After two years CivicLab must close its doors on June 30, 2015. We’d love to hear from you if you used the Lab or found what we did here useful. Please comment at our Facebook page.
Michael Workman wrote…
“Among all the different types of maker spaces throughout the city, there’s really not another quite like the CivicLab in the city’s West Loop neighborhood. Operated by Tom Tresser and Benjamin Sugar, the space is a gathering place and laboratory for what Tresser describes as “civic science,” the enthusiasm in his voice rising as he seizes on a topic he is clearly passionate about, “we make Democracy here.” As a longtime public defender in the city, he is perhaps most well known for heading up the No Games Chicago initiative that opposed former Mayor Daley’s efforts to bring the Olympics to the city. On the day I visit, almost directly inside the door, I see familiar faces from my late-nineties activist days when I was living in the Dog Patch, including the engaging writer, social theorist and activist, Peter Zelchenko, still at it after all these years. Their Aberdeen office is an impressive split-level workspace with divided cubicle walls in the front and a conference room with large wipeboards on the second level. A row of interns from the U of C and the Peoples’ Institute for Housing Justice are lined up at a table along one wall, tapping away diligently on laptops.” Read the full profile…
I’m Evie Turner, an Intern at The CivicLab and a fellow Millennial. I’ve read current research (2001-2015) on how Millennials consume news, how Millennials are voting, or rather how they’re not, and what to do about it.
- Millennials reported that a major news source for them is Facebook (NeimanLab). Many companies have taken note of this and have moved to social media structured platforms (RedCut).
- Many people would say that we don’t pay attention to the news but 85% of Millennials reported that the news is at least minimally important to them (NeimanLab).
- Of the people who are voting, the group that votes least are Millennials (ETS).
- Among the Millennials, the ones that vote are more likely to be college educated than the ones that do not (C.I.R.C.L.E.). In the US only 14% of people aged 18-24 and 43% of people aged 25-34 have either an associates, bachelors, or advanced degree. (Demos)
- Young people choose not to vote due to the lack of confidence in their government; they feel even if they vote they cannot make important change (ETS).
- Millennials in the US reported feeling that their civic engagement would not be welcomed due to their lack of expertise and money. (C.I.R.C.L.E.).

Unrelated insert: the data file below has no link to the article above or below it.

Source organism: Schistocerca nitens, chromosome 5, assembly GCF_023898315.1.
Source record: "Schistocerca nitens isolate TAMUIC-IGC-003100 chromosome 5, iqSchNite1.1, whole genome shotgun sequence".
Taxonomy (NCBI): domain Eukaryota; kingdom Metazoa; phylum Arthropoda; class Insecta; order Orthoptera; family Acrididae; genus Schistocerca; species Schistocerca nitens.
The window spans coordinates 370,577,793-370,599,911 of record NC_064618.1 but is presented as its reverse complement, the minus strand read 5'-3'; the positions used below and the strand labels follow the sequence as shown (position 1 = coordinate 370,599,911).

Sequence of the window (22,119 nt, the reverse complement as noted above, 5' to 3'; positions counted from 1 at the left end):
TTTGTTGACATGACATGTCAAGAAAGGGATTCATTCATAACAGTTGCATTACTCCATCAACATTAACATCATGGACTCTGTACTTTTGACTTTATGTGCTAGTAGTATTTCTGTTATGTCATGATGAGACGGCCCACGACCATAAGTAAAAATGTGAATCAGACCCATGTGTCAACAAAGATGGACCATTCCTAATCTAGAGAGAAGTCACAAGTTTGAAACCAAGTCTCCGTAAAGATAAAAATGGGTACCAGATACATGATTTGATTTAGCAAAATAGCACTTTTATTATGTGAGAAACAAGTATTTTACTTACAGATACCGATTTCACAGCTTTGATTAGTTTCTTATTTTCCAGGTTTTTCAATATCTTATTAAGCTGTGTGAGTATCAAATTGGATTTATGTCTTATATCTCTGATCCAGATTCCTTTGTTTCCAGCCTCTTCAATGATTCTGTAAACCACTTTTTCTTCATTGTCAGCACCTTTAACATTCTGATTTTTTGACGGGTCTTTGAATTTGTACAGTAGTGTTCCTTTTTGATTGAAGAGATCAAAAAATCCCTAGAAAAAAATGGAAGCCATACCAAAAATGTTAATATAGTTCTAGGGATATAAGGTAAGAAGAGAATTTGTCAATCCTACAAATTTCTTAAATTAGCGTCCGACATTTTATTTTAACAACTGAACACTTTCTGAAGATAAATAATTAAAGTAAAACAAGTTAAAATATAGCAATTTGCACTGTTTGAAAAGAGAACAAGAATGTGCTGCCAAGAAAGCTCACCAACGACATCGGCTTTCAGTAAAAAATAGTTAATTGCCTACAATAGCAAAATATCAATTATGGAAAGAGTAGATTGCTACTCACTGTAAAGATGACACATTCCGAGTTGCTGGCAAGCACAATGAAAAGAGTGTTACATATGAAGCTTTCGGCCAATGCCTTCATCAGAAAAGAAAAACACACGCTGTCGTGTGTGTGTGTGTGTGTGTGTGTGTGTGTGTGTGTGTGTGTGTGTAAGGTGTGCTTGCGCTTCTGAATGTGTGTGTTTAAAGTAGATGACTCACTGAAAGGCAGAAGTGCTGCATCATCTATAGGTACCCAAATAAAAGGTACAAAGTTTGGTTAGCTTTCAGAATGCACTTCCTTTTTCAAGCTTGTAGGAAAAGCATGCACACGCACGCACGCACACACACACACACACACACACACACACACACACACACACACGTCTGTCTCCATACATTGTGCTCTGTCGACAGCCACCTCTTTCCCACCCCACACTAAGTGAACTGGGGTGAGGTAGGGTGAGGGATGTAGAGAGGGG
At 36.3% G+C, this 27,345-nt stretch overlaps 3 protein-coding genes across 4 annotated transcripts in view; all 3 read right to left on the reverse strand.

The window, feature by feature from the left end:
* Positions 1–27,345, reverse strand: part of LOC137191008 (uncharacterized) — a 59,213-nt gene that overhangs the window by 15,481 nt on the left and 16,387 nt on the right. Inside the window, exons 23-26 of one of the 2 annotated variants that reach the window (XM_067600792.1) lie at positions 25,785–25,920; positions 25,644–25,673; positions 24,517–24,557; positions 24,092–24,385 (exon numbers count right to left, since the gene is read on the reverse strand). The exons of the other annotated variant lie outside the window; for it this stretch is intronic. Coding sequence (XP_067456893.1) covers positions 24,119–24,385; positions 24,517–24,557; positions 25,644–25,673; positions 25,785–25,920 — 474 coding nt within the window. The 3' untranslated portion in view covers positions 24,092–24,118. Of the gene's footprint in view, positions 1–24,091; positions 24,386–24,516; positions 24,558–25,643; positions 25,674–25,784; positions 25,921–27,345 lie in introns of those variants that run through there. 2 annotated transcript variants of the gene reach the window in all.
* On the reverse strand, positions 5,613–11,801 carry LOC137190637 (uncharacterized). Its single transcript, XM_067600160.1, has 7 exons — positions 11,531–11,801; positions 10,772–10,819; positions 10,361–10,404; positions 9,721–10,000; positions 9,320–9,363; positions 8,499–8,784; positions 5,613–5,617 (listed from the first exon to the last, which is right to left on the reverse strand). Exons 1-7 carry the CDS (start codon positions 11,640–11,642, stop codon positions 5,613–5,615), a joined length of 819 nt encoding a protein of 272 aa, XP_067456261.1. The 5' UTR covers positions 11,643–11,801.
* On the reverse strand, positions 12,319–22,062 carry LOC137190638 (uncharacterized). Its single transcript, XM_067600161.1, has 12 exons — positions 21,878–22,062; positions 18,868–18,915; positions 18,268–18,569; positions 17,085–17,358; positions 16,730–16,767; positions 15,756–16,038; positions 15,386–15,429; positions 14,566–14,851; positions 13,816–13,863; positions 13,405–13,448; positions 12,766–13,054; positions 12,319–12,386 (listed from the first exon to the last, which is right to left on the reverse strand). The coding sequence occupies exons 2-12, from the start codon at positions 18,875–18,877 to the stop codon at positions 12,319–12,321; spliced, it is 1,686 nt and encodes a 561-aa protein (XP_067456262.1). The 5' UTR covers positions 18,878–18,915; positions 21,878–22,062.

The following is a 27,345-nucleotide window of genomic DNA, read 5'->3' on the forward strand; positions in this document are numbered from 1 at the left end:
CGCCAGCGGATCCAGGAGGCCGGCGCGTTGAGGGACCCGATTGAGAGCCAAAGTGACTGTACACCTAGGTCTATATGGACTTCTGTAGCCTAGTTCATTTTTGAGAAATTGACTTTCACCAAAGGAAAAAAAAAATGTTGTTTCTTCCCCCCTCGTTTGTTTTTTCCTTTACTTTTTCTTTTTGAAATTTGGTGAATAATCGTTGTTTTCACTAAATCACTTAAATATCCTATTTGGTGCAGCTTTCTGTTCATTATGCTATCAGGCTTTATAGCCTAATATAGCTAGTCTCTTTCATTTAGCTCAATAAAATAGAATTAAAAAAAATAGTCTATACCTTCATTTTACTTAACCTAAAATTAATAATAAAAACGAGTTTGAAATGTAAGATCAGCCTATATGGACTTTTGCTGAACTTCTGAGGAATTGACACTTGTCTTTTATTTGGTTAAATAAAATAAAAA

So, this means there needs to be some changes made. Schools need to put a greater emphasis on civic engagement at a young age and provide examples of ways that voting has positively changed society. In order for us to gain confidence in our government, our elected need to do more to make us feel like were being heard. A small gesture will go a long way in increasing civic engagement. In regards to consuming the news, many sources already have Facebook pages that are regularly updated. I think this is the best way for mainstream news outlets to reach me and my fellow Millennials.
We are super proud of producing our first online TIF training video, “TIF 101”! You can watch the 20 minute video right here:
Thanks to the 80 people who contributed to this project.
We are now asking everyone to join our SECOND crowdfunding campaign so we can produce the next video in our projected series of five videos. The next video is “The TIF Hall of Shame” and will focus on the abuses and contradictions in Chicago’s massive TIF program. You won’t want to miss this!
We’re using the new ward maps and you’ll see the shapes and names of all the TIF districts as well as the projects funded by TIFs IN EACH WARD. The projects are numbered and all you have to do is look to the appendix in the back of the Atlas to see the name, address, developer and amount of TIF dollars that went to that project. BUT WAIT, THERE’S MORE! We also plot on each ward map all the schools that were CLOSED or cut in 2013. In the back we list the closed schools and list all the cuts that we know of for each public school. More info: [email protected].
Check out Tom Tresser’s article in the Fall 2014 issue of The Journal of School Business Management on “Tax Increment Financing in Illinois.” This piece was aimed at all the Chief Financial Officers of school districts across Illinois and America!
It was another full house for a TIF town meeting, or Illumination, as we fondly call these community gatherings. We lit up the TIFs of the 11th ward.
About 60 people packed the community room at the First Trinity Lutheran Church on 31st Street. You can see the Twitter comments if you search for #11taxtricks. The event was partially sponsored by Friends of Maureen Sullivan, who is running for alderman. Read coverage in Progress Illinois and DNAinfo Chicago.
Here’s what one attendee, Ve Castillo, posted online: “Thank you Thomas Tresser (CivicLab) and Daniel Eugene Pugh-Barnett for the eye-opening experience regarding TIFs in the 11th Ward. Unbelievable and still in awe.”
You can see part of the presentation:
To download the entire deck, including the particulars of the 11th ward, visit the TIF Data Store.
To find out more about our TIF training, research and community meetings email us at [email protected]